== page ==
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|Vietnam must exploit its water resources more efficiently if it is to ensure the remaining 4.5 million local people without tap water gain access, while at the same time the growing population and economy put additional strain on water capacity.|
This was one of major topics discussed during Vietnam International Water Week 2018, taking place between March 4 and 8 in Hanoi, with the participation of over 300 international and domestic delegates.
The week, an annual event, was organised by the Ministry of Natural Resources and Environment to find out possible solutions to sustainably manage water resources in Việt
Speaking at the plenary session of the week, held on Sunday, Deputy Minister Tran Quy Kien said that effectively using water resources to serve socio-economic development was already listed among the Government’s top priorities for the past few years.
However, it should consider allowing private sector actors to participate in protecting and supplying the water resources to support effective water usage, he said.
Tong Ngoc Thanh, head of the ministry’s
Kamal Malhotra, United Nations Resident Coordinator in Vietnam, said water played a crucial role in the economic development of Vietnam, especially in agriculture, aquaculture and industry but also in support of its citizens’ livelihoods, health and wellbeing.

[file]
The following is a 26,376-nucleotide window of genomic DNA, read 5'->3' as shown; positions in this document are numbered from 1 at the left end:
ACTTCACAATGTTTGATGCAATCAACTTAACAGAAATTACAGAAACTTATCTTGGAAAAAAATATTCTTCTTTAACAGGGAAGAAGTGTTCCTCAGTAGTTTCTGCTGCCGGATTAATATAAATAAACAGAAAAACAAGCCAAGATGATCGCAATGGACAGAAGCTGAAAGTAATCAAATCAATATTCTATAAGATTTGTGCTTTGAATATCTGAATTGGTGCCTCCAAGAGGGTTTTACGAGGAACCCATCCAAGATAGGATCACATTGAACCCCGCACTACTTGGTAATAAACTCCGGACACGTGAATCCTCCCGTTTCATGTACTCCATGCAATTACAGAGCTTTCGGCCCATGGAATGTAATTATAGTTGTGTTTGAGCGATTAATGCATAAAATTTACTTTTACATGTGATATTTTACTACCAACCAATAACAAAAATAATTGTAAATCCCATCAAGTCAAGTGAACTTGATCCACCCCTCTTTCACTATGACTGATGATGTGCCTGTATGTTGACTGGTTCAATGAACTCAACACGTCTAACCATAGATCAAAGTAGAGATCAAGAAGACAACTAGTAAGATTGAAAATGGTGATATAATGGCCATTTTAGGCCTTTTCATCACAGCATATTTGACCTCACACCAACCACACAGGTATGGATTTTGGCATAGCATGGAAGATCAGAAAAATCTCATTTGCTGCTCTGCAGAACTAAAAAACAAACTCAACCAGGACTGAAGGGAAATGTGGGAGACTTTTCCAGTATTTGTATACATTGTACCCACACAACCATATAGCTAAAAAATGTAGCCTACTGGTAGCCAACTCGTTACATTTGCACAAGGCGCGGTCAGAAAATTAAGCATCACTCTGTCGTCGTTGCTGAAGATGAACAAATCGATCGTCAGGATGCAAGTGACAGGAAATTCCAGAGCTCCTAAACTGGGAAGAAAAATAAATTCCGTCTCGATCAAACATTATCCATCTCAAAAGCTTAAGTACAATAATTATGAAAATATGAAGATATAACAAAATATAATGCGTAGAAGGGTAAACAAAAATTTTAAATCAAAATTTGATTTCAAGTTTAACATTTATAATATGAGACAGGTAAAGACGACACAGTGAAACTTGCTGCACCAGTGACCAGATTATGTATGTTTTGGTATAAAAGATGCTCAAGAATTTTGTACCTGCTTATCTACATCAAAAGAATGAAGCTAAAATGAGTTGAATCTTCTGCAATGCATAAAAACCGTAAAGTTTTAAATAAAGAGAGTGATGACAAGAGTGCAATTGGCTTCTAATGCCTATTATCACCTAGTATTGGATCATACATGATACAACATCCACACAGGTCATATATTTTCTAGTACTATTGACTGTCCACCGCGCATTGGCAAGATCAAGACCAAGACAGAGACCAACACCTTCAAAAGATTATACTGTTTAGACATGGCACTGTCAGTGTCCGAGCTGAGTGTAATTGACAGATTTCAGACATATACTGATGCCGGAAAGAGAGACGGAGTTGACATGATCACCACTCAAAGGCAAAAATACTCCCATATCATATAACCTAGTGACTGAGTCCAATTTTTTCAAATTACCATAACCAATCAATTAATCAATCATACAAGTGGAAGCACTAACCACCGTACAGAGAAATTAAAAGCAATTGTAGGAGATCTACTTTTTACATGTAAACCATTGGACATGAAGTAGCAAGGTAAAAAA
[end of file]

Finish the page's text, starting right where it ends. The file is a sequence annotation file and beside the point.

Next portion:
The UN, in co-operation with the Government of Vietnam and water supply companies, developed plans for water treatment, safe storage and water security, aiming for a fully functioning distribution system that would allow the entire population to access safe water resources, he said.
Although the Government has made such plans mandatory, enforcement was weak and supplier activities were not always coordinated, he said.
If current trends persist, water quality in Vietnam would continue to degrade over the coming decades, further endangering human health and ecosystems, contributing to water scarcity and constraining sustainable development.
Data from the ministry showed that the total amount of water exploited in the world steadily rises about 1 per cent each year, worsening water shortages in many countries.
It is estimated that about 780 million people worldwide fail to access to tap water while both surface and underground water are declining year after year in the world, the ministry said.
Additionally, a report of the United Nations Development Programme warns that as the world’s population grows to an expected 9 billion by 2050, more groundwater will be needed for farming, industry and personal consumption. The report predicts global water demand will increase 55 per cent by 2050.
In the meantime, the Organisation for Economic Co-operation and Development estimates that without new policies, by 2050 more than 40 per cent of the global population will live “in river basins experiencing severe water stress.”